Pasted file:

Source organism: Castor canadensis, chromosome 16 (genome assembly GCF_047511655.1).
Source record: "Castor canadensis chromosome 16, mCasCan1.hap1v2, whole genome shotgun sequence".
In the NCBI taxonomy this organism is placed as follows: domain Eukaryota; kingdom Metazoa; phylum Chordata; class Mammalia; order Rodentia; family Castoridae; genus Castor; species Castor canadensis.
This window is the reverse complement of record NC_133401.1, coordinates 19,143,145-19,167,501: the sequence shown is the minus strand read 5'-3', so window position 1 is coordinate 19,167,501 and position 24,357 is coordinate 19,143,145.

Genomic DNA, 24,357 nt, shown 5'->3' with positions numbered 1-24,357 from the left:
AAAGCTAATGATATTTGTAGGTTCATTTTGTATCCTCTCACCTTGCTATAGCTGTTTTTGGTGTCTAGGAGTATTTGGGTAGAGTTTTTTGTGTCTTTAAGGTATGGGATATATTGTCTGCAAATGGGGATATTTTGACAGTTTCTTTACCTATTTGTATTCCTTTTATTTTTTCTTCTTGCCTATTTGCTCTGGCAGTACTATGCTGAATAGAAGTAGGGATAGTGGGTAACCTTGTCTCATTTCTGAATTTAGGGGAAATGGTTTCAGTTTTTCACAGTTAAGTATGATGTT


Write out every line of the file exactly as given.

Source organism: Castor canadensis, chromosome 16 (genome assembly GCF_047511655.1).
Source record: "Castor canadensis chromosome 16, mCasCan1.hap1v2, whole genome shotgun sequence".
In the NCBI taxonomy this organism is placed as follows: domain Eukaryota; kingdom Metazoa; phylum Chordata; class Mammalia; order Rodentia; family Castoridae; genus Castor; species Castor canadensis.
This window is the reverse complement of record NC_133401.1, coordinates 19,143,145-19,167,501: the sequence shown is the minus strand read 5'-3', so window position 1 is coordinate 19,167,501 and position 24,357 is coordinate 19,143,145.

Genomic DNA, 24,357 nt, shown 5'->3' with positions numbered 1-24,357 from the left:
AAAGCTAATGATATTTGTAGGTTCATTTTGTATCCTCTCACCTTGCTATAGCTGTTTTTGGTGTCTAGGAGTATTTGGGTAGAGTTTTTTGTGTCTTTAAGGTATGGGATATATTGTCTGCAAATGGGGATATTTTGACAGTTTCTTTACCTATTTGTATTCCTTTTATTTTTTCTTCTTGCCTATTTGCTCTGGCAGTACTATGCTGAATAGAAGTAGGGATAGTGGGTAACCTTGTCTCATTTCTGAATTTAGGGGAAATGGTTTCAGTTTTTCACAGTTAAGTATGATGTT